pip install flatten-dict

flatten() method:

The flatten method has various arguments to format it in a desirable, readable and understandable way. The two most important arguments among all is:

  1. dict : The flattened dictionary which has to be converted
  2. reducer : It specifies how the parent key is joined with the child. The values possible are tuple, path, underscore or a user defined function name.
    • tuple: creates a tuple of parent and child keys as the key and assigns the value to it.
    • path : Appends ‘/’ between the parent and child key.
    • underscore: Appends ‘_’ between the parent and child key.
    • User defined function: The parent and child key should be passed to the function as arguments. The function should return them as a string separated by desired symbol

Other arguments enumerate_types, keep_empty_types are optional

unflatten() method:

This method unflattens the flattened dictionary and converts it into a nested one. It can take three arguments :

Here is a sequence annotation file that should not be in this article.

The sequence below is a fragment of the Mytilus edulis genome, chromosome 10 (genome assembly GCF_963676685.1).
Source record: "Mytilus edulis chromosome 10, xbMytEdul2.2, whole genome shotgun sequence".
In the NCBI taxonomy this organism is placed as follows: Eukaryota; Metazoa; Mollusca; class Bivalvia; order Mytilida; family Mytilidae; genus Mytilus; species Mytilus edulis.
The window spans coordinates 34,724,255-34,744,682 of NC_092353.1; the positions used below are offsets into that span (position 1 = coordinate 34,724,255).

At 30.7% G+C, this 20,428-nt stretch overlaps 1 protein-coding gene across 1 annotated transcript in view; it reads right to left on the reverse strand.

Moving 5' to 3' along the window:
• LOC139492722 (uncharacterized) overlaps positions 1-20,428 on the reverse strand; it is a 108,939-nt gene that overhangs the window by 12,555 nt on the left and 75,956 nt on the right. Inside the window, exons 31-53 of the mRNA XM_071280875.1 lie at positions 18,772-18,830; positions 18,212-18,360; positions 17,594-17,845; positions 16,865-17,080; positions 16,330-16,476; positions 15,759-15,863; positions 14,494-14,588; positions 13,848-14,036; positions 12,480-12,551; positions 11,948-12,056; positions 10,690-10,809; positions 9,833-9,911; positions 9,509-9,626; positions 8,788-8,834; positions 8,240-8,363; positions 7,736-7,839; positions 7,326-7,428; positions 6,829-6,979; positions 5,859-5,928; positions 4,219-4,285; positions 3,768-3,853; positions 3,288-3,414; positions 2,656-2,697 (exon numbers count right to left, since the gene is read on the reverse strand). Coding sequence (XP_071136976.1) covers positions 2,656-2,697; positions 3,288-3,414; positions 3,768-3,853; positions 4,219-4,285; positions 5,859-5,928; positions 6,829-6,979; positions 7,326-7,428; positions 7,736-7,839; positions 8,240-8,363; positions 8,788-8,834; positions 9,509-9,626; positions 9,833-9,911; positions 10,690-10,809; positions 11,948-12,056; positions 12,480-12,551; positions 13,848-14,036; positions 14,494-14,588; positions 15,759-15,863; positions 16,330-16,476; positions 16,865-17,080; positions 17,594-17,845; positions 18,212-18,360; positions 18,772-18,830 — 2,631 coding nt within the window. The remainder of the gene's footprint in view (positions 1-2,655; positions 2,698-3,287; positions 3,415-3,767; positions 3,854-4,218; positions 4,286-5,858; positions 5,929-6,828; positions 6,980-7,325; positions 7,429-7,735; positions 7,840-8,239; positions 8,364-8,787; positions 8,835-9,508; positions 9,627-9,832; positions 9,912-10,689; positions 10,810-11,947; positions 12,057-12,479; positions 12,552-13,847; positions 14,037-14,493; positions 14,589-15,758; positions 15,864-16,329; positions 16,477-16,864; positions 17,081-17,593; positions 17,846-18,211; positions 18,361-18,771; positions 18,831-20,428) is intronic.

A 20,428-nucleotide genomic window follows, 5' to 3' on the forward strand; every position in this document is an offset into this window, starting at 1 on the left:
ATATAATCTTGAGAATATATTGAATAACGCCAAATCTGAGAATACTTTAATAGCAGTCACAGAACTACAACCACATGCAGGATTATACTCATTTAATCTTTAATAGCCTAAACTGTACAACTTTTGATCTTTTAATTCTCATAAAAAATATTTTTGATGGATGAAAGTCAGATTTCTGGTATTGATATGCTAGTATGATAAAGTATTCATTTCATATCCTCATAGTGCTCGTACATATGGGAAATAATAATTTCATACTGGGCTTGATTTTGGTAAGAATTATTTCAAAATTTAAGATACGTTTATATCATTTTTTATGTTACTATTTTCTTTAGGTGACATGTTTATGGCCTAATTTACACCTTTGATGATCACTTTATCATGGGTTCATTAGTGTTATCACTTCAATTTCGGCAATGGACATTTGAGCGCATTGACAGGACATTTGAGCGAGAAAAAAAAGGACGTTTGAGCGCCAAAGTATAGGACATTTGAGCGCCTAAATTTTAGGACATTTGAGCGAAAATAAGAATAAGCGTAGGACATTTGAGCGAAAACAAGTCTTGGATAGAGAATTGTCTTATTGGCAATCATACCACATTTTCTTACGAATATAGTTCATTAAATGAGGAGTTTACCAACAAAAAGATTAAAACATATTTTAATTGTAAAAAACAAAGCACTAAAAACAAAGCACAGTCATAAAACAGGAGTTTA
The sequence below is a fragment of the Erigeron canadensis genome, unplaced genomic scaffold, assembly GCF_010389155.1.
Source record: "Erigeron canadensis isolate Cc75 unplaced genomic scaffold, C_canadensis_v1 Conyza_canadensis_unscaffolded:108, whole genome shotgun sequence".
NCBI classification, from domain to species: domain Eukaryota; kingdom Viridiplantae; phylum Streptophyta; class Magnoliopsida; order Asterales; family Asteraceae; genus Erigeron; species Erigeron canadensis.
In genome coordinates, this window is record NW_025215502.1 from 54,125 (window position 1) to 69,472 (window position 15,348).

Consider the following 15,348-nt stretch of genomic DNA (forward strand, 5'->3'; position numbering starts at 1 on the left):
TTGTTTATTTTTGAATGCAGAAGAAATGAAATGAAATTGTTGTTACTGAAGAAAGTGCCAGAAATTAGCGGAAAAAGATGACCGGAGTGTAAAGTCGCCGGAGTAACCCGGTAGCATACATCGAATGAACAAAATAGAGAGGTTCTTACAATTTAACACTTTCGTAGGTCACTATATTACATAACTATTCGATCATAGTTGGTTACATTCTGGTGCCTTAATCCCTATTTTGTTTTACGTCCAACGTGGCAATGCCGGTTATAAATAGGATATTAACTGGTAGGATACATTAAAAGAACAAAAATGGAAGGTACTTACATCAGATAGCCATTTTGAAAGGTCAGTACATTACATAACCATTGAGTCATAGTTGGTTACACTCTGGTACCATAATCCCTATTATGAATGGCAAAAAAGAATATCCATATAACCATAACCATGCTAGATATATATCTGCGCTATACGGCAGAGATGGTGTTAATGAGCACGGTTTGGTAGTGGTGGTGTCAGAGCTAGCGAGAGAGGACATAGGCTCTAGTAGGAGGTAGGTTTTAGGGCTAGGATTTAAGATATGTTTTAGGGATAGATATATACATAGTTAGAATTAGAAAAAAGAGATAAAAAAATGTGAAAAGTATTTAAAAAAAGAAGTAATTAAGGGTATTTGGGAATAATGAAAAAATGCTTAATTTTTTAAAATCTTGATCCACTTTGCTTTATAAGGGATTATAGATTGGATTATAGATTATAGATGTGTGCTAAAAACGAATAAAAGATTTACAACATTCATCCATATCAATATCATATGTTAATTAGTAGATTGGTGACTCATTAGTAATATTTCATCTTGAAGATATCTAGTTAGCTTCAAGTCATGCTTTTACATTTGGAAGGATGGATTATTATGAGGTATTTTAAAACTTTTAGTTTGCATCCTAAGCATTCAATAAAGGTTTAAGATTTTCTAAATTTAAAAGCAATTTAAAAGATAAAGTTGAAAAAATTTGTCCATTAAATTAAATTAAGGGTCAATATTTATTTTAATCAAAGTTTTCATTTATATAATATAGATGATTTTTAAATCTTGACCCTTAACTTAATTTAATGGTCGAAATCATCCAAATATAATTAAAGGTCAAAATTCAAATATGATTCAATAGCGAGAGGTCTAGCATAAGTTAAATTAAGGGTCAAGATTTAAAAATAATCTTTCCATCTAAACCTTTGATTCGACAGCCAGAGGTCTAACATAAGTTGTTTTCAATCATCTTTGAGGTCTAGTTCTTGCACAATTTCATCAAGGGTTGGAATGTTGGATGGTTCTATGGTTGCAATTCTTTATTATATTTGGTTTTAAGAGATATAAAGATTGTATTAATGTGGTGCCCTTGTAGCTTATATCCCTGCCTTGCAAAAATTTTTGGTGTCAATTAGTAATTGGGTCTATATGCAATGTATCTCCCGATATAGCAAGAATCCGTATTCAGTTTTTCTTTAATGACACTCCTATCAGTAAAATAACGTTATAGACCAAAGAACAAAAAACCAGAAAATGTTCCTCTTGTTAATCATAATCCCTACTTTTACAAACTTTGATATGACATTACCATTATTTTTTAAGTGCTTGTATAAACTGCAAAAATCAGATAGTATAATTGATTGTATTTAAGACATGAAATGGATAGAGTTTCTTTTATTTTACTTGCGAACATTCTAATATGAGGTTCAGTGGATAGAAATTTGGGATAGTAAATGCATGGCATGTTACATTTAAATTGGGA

1. dict : The flattened dictionary which has to be reverted
  2. splitter : The symbol on which the flattened dictionary has to be split. Like flatten method, this also takes up the value tuple, path, underscore or a user defined function.
  3. inverse : Takes a boolean value indicating whether key and value has to be inverted. This is optional.

Let us consider the same Employee example we tried above. The code is given below:




from flatten_dict import flatten
from flatten_dict import unflatten
  
# an employee record
Employee =
    'emp1': {
        'name': 'Lisa'
        'age': '29',
        'Designation':'Programmer'
            }, 
         'emp2': {
             'name': 'Steve',
             'age': '25',
             'Designation':'HR'
                 }
             
  
# flattening the dictionary, default 
# reducer is 'tuple'
dict3 = flatten(Employee)
  
print("Flattened dictionary :", dict3)
  
# adding new key-value pair to second 
# employee's record
dict3[('emp2', 'salary')]= 34000
  
print(dict3)
  
# unflattening the dictionary, default 
# splitter is 'tuple'
Employee = unflatten(dict3)
  
print("\nUnflattened and updated dictionary :", Employee)

Output:

Flattened dictionary : {(’emp1′, ‘name’): ‘Lisa’, (’emp1′, ‘age’): ’29’, (’emp1′, ‘Designation’): ‘Programmer’, (’emp2′, ‘name’): ‘Steve’, (’emp2′, ‘age’): ’25’, (’emp2′, ‘Designation’): ‘HR’}
{(’emp1′, ‘name’): ‘Lisa’, (’emp1′, ‘age’): ’29’, (’emp1′, ‘Designation’): ‘Programmer’, (’emp2′, ‘name’): ‘Steve’, (’emp2′, ‘age’): ’25’, (’emp2′, ‘Designation’): ‘HR’, (’emp2′, ‘salary’): 34000}

Unflattened and updated dictionary : {’emp1′: {‘name’: ‘Lisa’, ‘age’: ’29’, ‘Designation’: ‘Programmer’}, ’emp2′: {‘name’: ‘Steve’, ‘age’: ’25’, ‘Designation’: ‘HR’, ‘salary’: 34000}}